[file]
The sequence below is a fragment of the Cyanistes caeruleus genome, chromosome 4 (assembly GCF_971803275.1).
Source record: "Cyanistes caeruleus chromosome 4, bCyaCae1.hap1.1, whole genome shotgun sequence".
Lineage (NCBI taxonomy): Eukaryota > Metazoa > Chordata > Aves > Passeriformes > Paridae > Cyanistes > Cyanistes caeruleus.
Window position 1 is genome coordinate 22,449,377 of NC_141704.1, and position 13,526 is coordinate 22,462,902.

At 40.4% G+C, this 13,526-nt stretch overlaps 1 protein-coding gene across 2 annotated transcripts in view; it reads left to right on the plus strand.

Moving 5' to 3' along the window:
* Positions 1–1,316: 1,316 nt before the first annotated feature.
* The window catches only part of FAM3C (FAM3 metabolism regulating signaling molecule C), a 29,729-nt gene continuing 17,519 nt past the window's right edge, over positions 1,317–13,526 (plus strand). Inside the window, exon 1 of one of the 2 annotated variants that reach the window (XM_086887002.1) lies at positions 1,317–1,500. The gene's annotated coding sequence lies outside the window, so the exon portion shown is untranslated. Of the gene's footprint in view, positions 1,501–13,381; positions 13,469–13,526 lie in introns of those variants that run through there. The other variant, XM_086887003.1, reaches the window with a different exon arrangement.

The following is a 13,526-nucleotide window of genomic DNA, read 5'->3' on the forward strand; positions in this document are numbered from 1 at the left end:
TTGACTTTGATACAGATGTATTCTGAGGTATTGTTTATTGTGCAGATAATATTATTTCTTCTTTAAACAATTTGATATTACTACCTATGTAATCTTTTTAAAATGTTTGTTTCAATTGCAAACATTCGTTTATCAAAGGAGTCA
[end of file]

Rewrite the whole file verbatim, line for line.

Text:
The sequence below is a fragment of the Cyanistes caeruleus genome, chromosome 4 (assembly GCF_971803275.1).
Source record: "Cyanistes caeruleus chromosome 4, bCyaCae1.hap1.1, whole genome shotgun sequence".
Lineage (NCBI taxonomy): Eukaryota > Metazoa > Chordata > Aves > Passeriformes > Paridae > Cyanistes > Cyanistes caeruleus.
Window position 1 is genome coordinate 22,449,377 of NC_141704.1, and position 13,526 is coordinate 22,462,902.

At 40.4% G+C, this 13,526-nt stretch overlaps 1 protein-coding gene across 2 annotated transcripts in view; it reads left to right on the plus strand.

Moving 5' to 3' along the window:
* Positions 1–1,316: 1,316 nt before the first annotated feature.
* The window catches only part of FAM3C (FAM3 metabolism regulating signaling molecule C), a 29,729-nt gene continuing 17,519 nt past the window's right edge, over positions 1,317–13,526 (plus strand). Inside the window, exon 1 of one of the 2 annotated variants that reach the window (XM_086887002.1) lies at positions 1,317–1,500. The gene's annotated coding sequence lies outside the window, so the exon portion shown is untranslated. Of the gene's footprint in view, positions 1,501–13,381; positions 13,469–13,526 lie in introns of those variants that run through there. The other variant, XM_086887003.1, reaches the window with a different exon arrangement.

The following is a 13,526-nucleotide window of genomic DNA, read 5'->3' on the forward strand; positions in this document are numbered from 1 at the left end:
TTGACTTTGATACAGATGTATTCTGAGGTATTGTTTATTGTGCAGATAATATTATTTCTTCTTTAAACAATTTGATATTACTACCTATGTAATCTTTTTAAAATGTTTGTTTCAATTGCAAACATTCGTTTATCAAAGGAGTCA